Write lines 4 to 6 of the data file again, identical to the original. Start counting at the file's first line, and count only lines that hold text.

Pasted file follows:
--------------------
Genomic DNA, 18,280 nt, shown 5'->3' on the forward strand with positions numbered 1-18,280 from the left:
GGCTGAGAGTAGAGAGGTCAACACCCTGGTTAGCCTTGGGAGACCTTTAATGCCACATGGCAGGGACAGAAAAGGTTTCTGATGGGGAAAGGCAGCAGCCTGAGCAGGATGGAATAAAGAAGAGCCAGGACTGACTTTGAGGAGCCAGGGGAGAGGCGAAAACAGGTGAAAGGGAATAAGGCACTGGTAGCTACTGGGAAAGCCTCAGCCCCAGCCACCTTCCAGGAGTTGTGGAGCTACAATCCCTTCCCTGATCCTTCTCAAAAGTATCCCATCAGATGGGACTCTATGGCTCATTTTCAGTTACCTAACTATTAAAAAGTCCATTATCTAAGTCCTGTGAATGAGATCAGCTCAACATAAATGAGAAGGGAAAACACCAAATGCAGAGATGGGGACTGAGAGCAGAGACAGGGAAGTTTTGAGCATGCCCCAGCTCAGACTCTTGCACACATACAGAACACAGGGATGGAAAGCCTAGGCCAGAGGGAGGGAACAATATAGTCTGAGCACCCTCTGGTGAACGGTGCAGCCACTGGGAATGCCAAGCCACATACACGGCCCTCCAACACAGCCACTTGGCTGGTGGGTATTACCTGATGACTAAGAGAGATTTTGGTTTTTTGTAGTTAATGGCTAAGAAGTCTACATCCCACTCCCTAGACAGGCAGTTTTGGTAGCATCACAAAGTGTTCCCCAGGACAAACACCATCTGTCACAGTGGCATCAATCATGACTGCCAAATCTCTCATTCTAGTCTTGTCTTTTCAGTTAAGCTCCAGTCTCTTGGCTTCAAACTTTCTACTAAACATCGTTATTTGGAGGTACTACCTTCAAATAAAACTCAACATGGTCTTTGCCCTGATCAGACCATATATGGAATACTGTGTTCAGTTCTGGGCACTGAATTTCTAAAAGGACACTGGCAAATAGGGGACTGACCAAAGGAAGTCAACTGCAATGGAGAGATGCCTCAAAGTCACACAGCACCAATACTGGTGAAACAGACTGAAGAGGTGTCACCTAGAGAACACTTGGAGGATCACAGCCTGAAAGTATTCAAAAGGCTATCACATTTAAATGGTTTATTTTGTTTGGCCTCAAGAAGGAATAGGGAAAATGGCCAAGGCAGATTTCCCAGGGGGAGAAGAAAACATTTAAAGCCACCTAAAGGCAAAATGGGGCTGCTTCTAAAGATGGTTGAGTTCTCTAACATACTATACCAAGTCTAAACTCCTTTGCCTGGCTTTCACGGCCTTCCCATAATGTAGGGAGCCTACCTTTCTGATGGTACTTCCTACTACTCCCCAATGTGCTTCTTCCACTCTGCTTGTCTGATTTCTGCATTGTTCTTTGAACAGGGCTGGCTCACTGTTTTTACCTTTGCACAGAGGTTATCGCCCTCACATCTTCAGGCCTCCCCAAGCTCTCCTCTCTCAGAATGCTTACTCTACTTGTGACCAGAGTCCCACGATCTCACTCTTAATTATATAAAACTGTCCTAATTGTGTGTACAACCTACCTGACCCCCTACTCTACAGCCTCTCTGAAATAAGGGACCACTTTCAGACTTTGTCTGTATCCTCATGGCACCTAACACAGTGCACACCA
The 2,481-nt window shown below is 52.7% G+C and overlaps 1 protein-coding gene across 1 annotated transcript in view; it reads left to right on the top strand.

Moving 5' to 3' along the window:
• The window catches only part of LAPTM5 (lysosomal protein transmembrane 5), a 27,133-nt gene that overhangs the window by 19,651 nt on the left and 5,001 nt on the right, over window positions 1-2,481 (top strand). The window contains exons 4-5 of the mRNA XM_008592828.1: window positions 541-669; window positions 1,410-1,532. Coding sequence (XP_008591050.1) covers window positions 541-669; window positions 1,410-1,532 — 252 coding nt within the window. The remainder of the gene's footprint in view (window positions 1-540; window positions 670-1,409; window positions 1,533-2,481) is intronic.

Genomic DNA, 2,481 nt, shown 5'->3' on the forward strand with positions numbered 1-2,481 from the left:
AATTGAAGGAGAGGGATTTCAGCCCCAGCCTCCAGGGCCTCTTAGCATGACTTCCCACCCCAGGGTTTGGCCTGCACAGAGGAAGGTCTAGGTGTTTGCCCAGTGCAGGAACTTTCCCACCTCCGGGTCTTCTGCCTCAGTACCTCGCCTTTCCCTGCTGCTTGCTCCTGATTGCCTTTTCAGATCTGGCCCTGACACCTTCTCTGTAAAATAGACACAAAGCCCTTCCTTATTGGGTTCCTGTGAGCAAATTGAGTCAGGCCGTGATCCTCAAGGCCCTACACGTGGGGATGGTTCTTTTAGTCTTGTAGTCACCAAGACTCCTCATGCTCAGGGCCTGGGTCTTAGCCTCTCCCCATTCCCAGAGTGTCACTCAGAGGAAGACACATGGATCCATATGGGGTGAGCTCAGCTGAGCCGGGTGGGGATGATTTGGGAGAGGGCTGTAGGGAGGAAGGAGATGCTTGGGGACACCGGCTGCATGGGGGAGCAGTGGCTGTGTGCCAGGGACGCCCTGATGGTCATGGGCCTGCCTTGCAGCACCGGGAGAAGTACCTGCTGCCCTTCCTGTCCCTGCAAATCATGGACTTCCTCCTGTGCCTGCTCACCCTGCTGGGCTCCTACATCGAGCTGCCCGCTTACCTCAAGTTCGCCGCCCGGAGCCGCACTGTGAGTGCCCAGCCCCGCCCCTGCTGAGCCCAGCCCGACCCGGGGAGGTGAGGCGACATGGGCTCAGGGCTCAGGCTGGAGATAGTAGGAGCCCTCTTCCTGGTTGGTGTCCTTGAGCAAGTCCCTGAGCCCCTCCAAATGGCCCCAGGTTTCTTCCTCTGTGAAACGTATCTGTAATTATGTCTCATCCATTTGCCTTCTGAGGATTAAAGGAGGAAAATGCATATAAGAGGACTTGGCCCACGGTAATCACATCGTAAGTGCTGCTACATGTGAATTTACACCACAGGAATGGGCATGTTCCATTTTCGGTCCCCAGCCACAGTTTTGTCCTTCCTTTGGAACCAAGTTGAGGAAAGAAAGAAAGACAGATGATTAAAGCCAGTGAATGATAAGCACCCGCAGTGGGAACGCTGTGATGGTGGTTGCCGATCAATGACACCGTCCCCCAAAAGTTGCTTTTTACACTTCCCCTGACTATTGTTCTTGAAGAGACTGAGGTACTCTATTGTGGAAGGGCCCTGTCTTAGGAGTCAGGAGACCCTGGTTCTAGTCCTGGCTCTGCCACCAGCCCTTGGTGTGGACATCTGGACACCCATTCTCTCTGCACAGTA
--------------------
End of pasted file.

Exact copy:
Moving 5' to 3' along the window:
• The window catches only part of LAPTM5 (lysosomal protein transmembrane 5), a 27,133-nt gene that overhangs the window by 19,651 nt on the left and 5,001 nt on the right, over window positions 1-2,481 (top strand). The window contains exons 4-5 of the mRNA XM_008592828.1: window positions 541-669; window positions 1,410-1,532. Coding sequence (XP_008591050.1) covers window positions 541-669; window positions 1,410-1,532 — 252 coding nt within the window. The remainder of the gene's footprint in view (window positions 1-540; window positions 670-1,409; window positions 1,533-2,481) is intronic.

Genomic DNA, 2,481 nt, shown 5'->3' on the forward strand with positions numbered 1-2,481 from the left: